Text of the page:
By JOHN BOBALIK
Exercise physiologist John Bobalik is coordinator of Purdue University Calumet’s Fitness Center, a comprehensive exercise and workout facility for students, faculty, staff and community members. It also serves as a laboratory setting for fitness management students.
Q. While strength training exercises are normally prescribed to develop muscular strength, size, power and endurance, is there any evidence that strength training assists with fat loss and weight reduction?
A. The answer is an emphatic “Yes.” Research suggests the process has to do with adding muscle mass or increasing lean weight and elevating one’s metabolism. Doing so leads to burning more calories, resulting in (fat) weight loss.
Several studies published over the last two decades highlight the role strength training exercises play in reducing body fat.
Wayne Westcott, PhD, in his health and fitness column published in the American College of Sports Medicine’s Certified News, January-March 2010 issue, describes a carefully controlled study looking at the effects of strength training on resting metabolic rate and fat loss.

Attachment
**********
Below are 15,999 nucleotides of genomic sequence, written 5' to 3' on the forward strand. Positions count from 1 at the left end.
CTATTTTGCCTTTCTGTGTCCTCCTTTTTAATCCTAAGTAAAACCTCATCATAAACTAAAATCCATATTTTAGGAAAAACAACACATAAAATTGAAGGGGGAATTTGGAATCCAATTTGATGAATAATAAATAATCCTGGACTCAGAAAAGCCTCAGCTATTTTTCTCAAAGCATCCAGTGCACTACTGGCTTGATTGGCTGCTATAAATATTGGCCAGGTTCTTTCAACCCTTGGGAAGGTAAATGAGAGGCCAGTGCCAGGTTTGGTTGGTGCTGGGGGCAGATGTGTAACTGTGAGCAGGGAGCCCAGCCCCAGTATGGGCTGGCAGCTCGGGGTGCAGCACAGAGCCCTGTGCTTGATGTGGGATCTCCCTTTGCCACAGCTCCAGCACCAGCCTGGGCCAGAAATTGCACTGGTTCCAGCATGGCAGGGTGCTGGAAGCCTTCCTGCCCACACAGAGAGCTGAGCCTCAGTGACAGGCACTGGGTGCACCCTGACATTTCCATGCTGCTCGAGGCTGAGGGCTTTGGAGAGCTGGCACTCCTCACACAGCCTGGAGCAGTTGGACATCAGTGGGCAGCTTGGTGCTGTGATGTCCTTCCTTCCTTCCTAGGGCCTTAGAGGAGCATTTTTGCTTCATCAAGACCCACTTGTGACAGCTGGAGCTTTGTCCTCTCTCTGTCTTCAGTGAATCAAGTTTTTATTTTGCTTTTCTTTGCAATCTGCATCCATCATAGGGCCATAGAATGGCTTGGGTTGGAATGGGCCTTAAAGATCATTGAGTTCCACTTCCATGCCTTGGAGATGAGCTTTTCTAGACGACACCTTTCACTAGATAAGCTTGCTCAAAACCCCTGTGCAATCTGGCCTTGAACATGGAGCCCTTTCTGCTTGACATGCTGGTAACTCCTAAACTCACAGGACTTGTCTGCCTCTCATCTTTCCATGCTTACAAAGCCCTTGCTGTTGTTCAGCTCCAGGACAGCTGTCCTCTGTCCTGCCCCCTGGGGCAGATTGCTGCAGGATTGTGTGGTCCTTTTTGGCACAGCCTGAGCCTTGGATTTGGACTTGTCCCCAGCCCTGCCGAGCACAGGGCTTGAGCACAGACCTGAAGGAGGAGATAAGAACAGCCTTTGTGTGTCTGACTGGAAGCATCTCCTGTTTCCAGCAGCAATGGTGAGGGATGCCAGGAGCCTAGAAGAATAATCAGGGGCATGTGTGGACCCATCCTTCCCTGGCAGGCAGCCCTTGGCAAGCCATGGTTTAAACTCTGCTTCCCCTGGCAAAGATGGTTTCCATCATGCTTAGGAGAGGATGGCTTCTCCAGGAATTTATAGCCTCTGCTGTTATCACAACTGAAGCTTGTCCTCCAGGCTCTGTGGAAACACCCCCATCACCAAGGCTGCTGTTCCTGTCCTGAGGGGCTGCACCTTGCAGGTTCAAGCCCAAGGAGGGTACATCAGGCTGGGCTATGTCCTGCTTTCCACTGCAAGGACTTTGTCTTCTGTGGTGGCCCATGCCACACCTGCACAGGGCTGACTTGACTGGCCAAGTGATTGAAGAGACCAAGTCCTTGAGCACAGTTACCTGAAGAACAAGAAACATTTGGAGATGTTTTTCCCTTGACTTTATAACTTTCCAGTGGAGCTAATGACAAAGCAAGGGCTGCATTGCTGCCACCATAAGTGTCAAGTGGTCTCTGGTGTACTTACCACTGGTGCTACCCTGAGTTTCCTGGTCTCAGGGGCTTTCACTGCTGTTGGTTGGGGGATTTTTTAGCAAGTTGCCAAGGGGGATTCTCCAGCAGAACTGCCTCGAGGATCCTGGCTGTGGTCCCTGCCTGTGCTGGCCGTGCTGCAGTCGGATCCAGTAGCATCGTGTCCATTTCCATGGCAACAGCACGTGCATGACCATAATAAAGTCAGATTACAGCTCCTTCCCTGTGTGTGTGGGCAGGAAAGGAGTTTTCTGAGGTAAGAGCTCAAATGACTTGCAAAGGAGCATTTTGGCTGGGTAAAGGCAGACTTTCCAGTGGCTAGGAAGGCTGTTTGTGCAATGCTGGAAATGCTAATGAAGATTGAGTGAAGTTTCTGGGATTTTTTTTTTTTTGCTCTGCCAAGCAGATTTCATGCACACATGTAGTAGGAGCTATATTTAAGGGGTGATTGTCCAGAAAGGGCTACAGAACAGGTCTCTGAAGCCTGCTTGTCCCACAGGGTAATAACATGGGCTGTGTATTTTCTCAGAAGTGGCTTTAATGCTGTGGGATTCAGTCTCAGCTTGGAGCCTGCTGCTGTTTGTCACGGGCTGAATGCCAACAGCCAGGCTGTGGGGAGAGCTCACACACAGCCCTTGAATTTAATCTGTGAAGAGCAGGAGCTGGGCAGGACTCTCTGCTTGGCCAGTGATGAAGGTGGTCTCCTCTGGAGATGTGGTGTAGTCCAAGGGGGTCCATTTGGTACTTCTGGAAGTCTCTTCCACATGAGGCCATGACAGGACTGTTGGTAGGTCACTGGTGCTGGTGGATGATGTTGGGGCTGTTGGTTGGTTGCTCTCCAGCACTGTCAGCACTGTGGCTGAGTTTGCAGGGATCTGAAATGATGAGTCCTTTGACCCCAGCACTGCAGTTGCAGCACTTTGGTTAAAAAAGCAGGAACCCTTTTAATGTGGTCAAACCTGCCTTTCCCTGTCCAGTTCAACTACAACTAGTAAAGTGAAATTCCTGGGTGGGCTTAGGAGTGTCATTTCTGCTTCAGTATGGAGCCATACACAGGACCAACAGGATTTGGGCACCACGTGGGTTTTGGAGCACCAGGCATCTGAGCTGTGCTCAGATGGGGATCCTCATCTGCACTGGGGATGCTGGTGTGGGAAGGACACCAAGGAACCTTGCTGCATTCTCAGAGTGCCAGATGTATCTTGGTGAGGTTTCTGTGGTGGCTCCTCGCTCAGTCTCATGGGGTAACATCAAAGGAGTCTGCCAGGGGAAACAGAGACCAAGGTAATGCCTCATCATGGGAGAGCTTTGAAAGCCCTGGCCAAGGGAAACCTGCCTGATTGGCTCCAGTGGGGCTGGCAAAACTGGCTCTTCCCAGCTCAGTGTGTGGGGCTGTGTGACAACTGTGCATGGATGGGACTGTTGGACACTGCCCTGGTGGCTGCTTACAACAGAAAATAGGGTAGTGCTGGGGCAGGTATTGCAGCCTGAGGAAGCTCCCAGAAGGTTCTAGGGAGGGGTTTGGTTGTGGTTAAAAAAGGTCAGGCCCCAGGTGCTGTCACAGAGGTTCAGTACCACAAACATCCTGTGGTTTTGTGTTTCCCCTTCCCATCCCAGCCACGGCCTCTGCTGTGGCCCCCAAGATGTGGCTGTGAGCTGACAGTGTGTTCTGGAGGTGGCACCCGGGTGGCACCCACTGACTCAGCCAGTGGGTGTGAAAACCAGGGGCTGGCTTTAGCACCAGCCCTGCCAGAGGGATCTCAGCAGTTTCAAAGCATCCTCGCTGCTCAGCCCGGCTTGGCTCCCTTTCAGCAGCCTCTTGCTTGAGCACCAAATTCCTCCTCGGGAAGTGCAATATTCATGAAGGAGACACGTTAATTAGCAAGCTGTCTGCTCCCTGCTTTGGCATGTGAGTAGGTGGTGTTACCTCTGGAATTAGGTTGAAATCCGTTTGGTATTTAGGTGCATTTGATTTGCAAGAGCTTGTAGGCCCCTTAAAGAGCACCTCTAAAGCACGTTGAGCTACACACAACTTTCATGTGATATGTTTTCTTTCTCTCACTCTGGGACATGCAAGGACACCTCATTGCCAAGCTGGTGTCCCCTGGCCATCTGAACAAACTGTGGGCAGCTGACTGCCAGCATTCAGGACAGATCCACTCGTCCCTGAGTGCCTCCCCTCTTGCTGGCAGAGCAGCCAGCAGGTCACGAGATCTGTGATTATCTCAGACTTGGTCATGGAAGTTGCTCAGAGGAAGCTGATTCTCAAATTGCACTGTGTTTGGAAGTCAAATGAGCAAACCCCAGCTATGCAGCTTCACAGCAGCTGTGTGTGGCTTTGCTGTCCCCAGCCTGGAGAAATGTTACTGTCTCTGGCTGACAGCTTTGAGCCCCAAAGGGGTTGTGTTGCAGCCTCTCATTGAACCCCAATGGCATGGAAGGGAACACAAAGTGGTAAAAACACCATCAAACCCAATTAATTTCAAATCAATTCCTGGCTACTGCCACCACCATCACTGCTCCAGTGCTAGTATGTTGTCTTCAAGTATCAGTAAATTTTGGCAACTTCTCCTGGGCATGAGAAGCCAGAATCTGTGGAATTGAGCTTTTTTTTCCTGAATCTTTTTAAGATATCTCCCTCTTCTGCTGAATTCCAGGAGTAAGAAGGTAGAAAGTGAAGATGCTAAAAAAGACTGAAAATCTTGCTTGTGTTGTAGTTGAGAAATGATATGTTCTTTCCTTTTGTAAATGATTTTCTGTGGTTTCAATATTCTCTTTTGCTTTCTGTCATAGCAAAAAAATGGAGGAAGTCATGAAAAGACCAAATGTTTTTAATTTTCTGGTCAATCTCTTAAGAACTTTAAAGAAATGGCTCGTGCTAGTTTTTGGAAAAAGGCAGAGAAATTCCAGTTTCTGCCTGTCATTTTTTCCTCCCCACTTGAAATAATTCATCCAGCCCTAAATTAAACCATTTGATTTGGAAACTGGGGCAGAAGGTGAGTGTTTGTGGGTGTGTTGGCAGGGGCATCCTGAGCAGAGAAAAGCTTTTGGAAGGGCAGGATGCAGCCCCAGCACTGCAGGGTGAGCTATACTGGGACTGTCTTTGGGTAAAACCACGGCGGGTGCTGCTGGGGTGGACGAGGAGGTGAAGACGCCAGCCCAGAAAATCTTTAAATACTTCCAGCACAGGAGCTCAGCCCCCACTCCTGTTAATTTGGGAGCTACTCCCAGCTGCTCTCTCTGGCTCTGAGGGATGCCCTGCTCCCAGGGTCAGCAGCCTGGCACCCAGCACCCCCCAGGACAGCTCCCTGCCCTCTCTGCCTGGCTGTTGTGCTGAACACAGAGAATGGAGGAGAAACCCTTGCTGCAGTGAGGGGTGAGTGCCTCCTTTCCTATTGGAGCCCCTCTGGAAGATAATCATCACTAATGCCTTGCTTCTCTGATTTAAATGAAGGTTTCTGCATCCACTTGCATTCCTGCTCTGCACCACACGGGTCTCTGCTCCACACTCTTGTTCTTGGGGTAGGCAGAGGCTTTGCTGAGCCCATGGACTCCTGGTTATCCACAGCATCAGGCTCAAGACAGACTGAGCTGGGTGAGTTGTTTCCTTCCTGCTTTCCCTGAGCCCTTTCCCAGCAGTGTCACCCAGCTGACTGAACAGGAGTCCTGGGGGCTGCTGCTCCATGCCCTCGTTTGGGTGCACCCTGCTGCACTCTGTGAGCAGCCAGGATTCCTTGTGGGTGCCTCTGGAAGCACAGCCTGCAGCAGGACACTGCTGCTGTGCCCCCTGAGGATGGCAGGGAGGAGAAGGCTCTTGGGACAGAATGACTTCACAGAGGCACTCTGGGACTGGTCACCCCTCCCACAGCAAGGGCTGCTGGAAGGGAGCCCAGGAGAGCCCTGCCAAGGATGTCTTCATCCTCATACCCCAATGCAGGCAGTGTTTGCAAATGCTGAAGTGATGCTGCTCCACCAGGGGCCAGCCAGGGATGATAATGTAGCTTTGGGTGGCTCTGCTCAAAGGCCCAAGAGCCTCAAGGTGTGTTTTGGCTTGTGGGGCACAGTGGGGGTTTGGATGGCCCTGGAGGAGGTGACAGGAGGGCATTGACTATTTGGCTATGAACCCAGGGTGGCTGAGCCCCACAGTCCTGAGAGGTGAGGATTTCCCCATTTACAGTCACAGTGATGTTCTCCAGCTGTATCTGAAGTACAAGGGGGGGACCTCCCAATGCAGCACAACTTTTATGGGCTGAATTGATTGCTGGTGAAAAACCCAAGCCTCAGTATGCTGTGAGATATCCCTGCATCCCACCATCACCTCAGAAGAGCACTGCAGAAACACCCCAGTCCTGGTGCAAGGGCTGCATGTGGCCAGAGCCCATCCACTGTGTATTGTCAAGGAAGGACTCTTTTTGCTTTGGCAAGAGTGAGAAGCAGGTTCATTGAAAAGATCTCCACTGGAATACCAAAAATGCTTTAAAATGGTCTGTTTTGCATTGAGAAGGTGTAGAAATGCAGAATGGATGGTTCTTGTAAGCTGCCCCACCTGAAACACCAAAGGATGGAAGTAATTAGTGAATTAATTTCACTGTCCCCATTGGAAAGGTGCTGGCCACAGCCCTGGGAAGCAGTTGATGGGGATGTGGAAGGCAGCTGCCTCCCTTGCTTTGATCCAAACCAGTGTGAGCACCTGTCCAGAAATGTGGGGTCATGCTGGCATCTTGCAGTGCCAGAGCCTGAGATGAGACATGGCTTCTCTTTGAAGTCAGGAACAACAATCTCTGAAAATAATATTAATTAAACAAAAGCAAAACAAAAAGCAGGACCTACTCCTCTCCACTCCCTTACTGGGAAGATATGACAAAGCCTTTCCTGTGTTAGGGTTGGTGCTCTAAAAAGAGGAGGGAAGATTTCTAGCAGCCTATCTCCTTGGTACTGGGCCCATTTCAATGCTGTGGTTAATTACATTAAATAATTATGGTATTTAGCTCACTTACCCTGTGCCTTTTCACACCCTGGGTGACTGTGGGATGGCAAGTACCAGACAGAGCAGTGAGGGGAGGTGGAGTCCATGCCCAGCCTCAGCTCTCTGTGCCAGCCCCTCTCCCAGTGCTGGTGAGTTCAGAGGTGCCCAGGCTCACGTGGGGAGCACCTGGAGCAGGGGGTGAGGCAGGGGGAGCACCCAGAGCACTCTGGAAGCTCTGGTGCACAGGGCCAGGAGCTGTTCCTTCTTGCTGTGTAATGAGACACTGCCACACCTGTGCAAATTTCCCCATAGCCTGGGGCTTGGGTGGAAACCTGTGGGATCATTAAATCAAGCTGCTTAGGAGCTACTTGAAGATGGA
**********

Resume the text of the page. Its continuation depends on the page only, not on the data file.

According to Westcott, “Campbell et al (1) at Tufts University put a small group of volunteers through a 12-week strength training program consisting of three sets of four resistance exercises three days per week. All subjects ate measured meals and performed no physical training except for the strength exercises. At the end of the study, the participants increased their muscle mass by three pounds and their resting metabolic rate by about 7 percent.”
Westcott, who teaches exercise science courses and directs fitness research programs at Quincy (MA) College further explained, “If strength training exercises can induce a 7 percent increase in resting metabolic rate on a person needing 1500 calories per day, this would result in burning an extra 110 calories per day or 36,000 calories per year, which could possibly result in a 10-pound fat loss over the course of one year.”
Campbell WW, Crim MC, Young UR & Evans WJ. Increased Energy Requirements and Changes in Body Composition with Resistance Training in Older Adults. AM J Clin Nutr 1994:60:167-175.
Filed under Fit Tip.